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Interesting Facts About The Bald Eagle

The Bald Eagle is a species of sea eagle found in most parts of North America. The scientific name for this animal is Haliaeetus leucocephalus, which comes from the Greek words hali, aeetus, leuco and cephalis meaning salt, eagle, white and head. There are two known subspecies of Bald Eagle, which are known as H. l. leucocephalus and H. l. washingtoniensis. Let’s find out some more fun facts about the Bald Eagle.

An adult bald eagle sitting in a tree

Interesting Facts About The Bald Eagle

  • The Bald Eagle is not actually bald, but gets its name from their white head which is contrasted by their dark colored body. Juvenile birds do not have a white head and this develops in the 4th or 5th year when they reach breeding age. Their beak and feet remain bright yellow throughout their life.
  • It is believed that Bald Eagles breed for life, but will choose a new partner if the other dies. In the lead up to breeding the pair put on an impressive flight display together. These birds usually nest in large trees near the water and create the largest nests of any bird in North America. They nest in the same spot and add to the nest each year. One of the largest nests found reached 6.1 m (13 ft) deep and 2.5 m (8.2 ft) across with a weight of about 1 metric ton! Bald Eagles produce between 1 and 3 eggs per year and both the male and female take turns to incubate the eggs. They live for about 20 years in the wild, but they can live for up to 50 years in captivity.
  • A full sized member of the species will have a body length of 70–102 cm (28–40 in), a wingspan of 1.8-2.3 m (5.9 and 7.5 ft) and a weight between 2.5-7 kg (5.5-15 lbs). The females are the largest members of the species and are usually about 25% larger than the males.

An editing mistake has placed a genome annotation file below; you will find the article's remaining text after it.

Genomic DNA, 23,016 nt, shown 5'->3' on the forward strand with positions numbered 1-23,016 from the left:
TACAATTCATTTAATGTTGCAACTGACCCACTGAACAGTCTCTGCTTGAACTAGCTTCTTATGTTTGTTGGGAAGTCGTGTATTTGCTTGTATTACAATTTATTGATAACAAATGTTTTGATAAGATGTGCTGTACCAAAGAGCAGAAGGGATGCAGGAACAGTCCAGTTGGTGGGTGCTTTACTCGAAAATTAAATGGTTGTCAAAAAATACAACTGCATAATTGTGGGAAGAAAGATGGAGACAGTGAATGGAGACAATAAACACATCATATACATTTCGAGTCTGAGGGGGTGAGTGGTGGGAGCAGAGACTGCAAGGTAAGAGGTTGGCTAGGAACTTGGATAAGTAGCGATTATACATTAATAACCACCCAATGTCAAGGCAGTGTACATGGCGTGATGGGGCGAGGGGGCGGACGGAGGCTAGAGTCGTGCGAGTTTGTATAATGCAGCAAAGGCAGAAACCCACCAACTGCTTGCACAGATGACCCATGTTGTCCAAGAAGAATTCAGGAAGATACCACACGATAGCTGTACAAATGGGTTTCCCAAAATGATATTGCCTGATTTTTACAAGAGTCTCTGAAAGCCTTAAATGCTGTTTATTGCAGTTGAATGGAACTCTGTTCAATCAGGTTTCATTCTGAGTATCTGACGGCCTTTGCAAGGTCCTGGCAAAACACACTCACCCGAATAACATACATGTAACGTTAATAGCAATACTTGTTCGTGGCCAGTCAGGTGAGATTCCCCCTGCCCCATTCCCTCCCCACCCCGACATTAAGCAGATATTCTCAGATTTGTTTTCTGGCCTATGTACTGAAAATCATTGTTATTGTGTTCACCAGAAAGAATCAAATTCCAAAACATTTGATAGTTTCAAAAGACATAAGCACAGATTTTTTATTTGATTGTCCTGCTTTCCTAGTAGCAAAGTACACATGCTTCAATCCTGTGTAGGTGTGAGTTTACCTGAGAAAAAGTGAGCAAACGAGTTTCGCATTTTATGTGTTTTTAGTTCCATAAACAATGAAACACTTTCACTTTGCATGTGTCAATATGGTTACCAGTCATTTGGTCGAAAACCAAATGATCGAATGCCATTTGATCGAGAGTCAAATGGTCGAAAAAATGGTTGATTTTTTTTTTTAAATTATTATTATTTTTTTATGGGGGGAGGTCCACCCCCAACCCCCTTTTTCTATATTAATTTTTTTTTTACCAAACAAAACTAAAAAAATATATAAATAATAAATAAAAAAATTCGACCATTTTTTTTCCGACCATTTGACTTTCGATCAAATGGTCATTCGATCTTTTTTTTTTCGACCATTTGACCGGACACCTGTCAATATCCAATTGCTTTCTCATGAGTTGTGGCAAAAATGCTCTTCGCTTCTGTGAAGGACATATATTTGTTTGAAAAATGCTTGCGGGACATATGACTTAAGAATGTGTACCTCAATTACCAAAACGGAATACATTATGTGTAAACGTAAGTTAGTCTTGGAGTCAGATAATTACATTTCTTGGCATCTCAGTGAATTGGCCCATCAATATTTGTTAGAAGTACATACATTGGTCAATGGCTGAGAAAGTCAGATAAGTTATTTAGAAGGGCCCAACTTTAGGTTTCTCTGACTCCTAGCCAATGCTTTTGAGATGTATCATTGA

• The Bald Eagle eats mainly fish, but will also eat small to medium mammals, birds, reptiles, amphibians and crustaceans. Their prey is usually smaller than the bird, but on occasion they catch animals larger than themselves. They are also known for feeding on dead carcasses especially during winter. They have powerful talons, which they use for catching fish, capable of carrying up to 6.8 kg (15 lbs). In some cases the birds are dragged into the water by a large fish. When this occurs they are susceptible to drowning and hypothermia. They have no natural predators, but do sometimes fight for territory with the Golden Eagle.
  • The Bald Eagle was very important to many Native American tribes. The feathers were, and continue to be, used in traditional ceremonies.
  • The Bald Eagle is the national bird of the United States and can be found on a number of official government items such as logos, coins, stamps and seals. The animal is prominent on the Seal of the President of the United States where it is featured with a olive branch in one talon and arrows in the other.
  • Although the bird was protected in Canada and the United States since the 1918 Migratory Bird Treaty in 1967 the Bald Eagle was declared an endangered species. There are a number of factors that led to a decline in the population, but the biggest danger to the eagle was the use of the pesticide DDT. This pesticide made many birds sterile and reduced the strength of the eggs in those birds that could reproduce. The population has improved since DDT was banned and it has since been delisted from the official List of Endangered and Threatened Wildlife.
  • Bald Eagles are not often kept in captivity and a permit is required to do this in the United States. These permits are usually only issued for injured birds that are shown to the public in bird displays.

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